This first tutorial covers the installation and configuration for OpenOCD on a debian based machine.

About the STM32 stm32

You need an interface that will make the connection between your chip and the computer. Here I use a ST-LINK V2 USB dongle (ST-LINK programmer and debugger).

About the ST-LINK V2 (the programmer)


OpenOCD - Open On Chip Debugger- Source code



Before beginning debugging, I recommend that you familiarize yourself with the fundamental concepts behind GDB.

Breakpoints allow you to pause execution and observe the proceedings while running various commands.

You can see how the executable behaves by examining assembly code as it runs on the machine, for examples through register inspection.

The objective of this low-level approach is to comprehend the machine’s activities from a memory perspective.

For more insights on why memory allocation matters, refer to this resource: Memory management

I also suggest utilizing GEF, a GDB plugin which integrates features like colored output and segmented information display for registers, stack, flags, and miscellaneous commands.


First, in order to install OpenOCD properly and don’t mess with the configuration, I recommend trying the easy way installation.

Run an apt-get install openocd directly from your Debian GNU Linux distribution.


Once you run the program, choose in the folders of the .cfg files for your interface name and your chip name.

Run the command :

      $sudo openocd -f [interface] -f[target]

This will initialize OpenOCD with the configuration files you give as parameters with the -f option. OpenOCD will find itself which configuration to apply and will run the debug server as referenced with default ports:

3333 for GDB 4444 for Telnet

In another window of your terminal, you initialize a telnet/gdb connection with your chip using your local loop:

To do so, inside GDB type the command:

    $target remote localhost:3333

If you didn’t get lucky and configuration didn’t work, it’s ok. Just follow the following sections.

First check if you have Python and GDB updated and working correctly on your machine, then reinstall GEF.

Installing Open OCD is quite straightforward if you respect the instructions on the SourceForge page of the project. What you’ll do is to build the application on your own machine. Instructions for building comes with dependencies installation that you must have installed.

Each time you change something related to these dependencies, you have to recompile the program, it includes reloading the installation framework updated with configurations you changed.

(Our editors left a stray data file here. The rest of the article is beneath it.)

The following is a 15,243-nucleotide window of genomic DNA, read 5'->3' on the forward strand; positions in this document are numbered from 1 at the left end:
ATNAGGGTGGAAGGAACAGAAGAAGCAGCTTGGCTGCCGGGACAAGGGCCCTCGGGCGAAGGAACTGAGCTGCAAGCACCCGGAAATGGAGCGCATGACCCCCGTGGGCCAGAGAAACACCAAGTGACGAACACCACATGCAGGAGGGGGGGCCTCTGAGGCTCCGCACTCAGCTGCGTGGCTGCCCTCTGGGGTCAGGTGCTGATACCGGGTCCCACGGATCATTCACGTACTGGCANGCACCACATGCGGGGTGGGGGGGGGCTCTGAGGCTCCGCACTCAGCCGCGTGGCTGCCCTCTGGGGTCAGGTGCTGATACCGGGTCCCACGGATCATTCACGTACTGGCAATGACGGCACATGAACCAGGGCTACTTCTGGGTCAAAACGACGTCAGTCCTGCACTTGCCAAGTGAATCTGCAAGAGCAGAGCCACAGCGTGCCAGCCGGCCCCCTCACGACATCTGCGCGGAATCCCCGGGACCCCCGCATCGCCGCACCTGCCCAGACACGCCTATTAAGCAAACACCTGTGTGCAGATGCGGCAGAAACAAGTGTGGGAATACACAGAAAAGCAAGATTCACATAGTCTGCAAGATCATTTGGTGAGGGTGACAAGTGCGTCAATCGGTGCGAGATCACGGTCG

$make re

OpenOCD is installed

Now go to the main folder where is your openocd executable. As we previously mentioned there are folders what would be useful to take a look :

For example, you’ll need to go to /interface to match your interface name.

$openocd -h

Show the basic commands you can run with their parameters:

    $ openocd -h

Open On-Chip Debugger 0.10.0+dev-00510-g766d611 (2018-08-10-17:46)

Licensed under GNU GPL v2

For bug reports, read

Open On-Chip Debugger

Licensed under GNU GPL v2

–help | -h display this help

–version | -v display OpenOCD version

–file | -f use configuration file <name>

–search | -s dir to search for config files and scripts

–debug | -d set debug level to 3

| -d<n> set debug level to <level>

–log_output | -l redirect log output to file <name>

–command | -c run <command>

Tip: In case you need to debug your openocd command, the first line gives you precious information about the version you installed on your machine.

After you selected the names of your interface and board (a quick look at the .cfg files will inform you also), you can ask Openocd to directly include these file with the -s option.

Or you can to write the full path of the .cfg files you want to include.

Run the debugging server:

    $ sudo openocd -f [interface] -f[target]

It will ask for your root password.

Open On-Chip Debugger 0.10.0+dev-00510-g766d611 (2018-08-10-17:46)

Licensed under GNU GPL v2

For bug reports, read

WARNING: interface/stlink-v2.cfg is deprecated, please switch to interface/stlink.cfg

Info : auto-selecting first available session transport « hla_swd ». To override use ‘transport select <transport>’.

Info : The selected transport took over low-level target control. The results might differ compared to plain JTAG/SWD

adapter speed: 1000 kHz

adapter_nsrst_delay: 100

none separate

Info : Listening on port 6666 for tcl connections

Info : Listening on port 4444 for telnet connections

Info : Unable to match requested speed 1000 kHz, using 950 kHz

Info : Unable to match requested speed 1000 kHz, using 950 kHz

Info : clock speed 950 kHz

Info : STLINK v2 JTAG v17 API v2 SWIM v4 VID 0x0483 PID 0x3748

Info : using stlink api v2

Info : Target voltage: 3.241744

Info : stm32f1x.cpu: hardware has 6 breakpoints, 4 watchpoints

Info : Listening on port 3333 for gdb connections


Brilliant ! So what does it tell us? That everything is working, even if I have a warning, telling me in this example that my version of ST-LINK v2 file is depreciated.

Start Debugging!


Trouble shooting

ARM architecture-specific GDB configuration: search into your package manager if you have not gdb-arm-none-eabi installed:

    $ sudo apt-cache search gdb-arm-none-eabi

gdb-arm-none-eabi – GNU debugger for ARM Cortex-A/R/M processors

    $ sudo apt-get install gdb-arm-none-eabi

Then instead of running gdb this way




$target remote:3333

$info register

Ping me if you need any help.